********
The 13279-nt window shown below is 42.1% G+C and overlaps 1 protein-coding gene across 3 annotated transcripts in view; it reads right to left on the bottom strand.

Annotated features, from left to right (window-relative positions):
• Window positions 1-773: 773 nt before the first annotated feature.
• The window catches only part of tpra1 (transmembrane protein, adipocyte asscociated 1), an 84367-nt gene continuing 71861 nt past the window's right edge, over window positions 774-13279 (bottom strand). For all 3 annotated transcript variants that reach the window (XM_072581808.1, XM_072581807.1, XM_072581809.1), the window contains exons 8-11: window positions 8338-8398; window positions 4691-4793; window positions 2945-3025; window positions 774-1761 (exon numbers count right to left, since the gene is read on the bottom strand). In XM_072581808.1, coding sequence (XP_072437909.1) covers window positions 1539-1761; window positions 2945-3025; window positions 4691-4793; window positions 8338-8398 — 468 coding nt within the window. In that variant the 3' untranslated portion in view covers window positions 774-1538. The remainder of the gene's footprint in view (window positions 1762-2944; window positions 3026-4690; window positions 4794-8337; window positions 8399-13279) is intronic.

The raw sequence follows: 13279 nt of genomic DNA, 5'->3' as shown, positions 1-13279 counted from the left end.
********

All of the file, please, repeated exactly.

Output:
The 13279-nt window shown below is 42.1% G+C and overlaps 1 protein-coding gene across 3 annotated transcripts in view; it reads right to left on the bottom strand.

Annotated features, from left to right (window-relative positions):
• Window positions 1-773: 773 nt before the first annotated feature.
• The window catches only part of tpra1 (transmembrane protein, adipocyte asscociated 1), an 84367-nt gene continuing 71861 nt past the window's right edge, over window positions 774-13279 (bottom strand). For all 3 annotated transcript variants that reach the window (XM_072581808.1, XM_072581807.1, XM_072581809.1), the window contains exons 8-11: window positions 8338-8398; window positions 4691-4793; window positions 2945-3025; window positions 774-1761 (exon numbers count right to left, since the gene is read on the bottom strand). In XM_072581808.1, coding sequence (XP_072437909.1) covers window positions 1539-1761; window positions 2945-3025; window positions 4691-4793; window positions 8338-8398 — 468 coding nt within the window. In that variant the 3' untranslated portion in view covers window positions 774-1538. The remainder of the gene's footprint in view (window positions 1762-2944; window positions 3026-4690; window positions 4794-8337; window positions 8399-13279) is intronic.

The raw sequence follows: 13279 nt of genomic DNA, 5'->3' as shown, positions 1-13279 counted from the left end.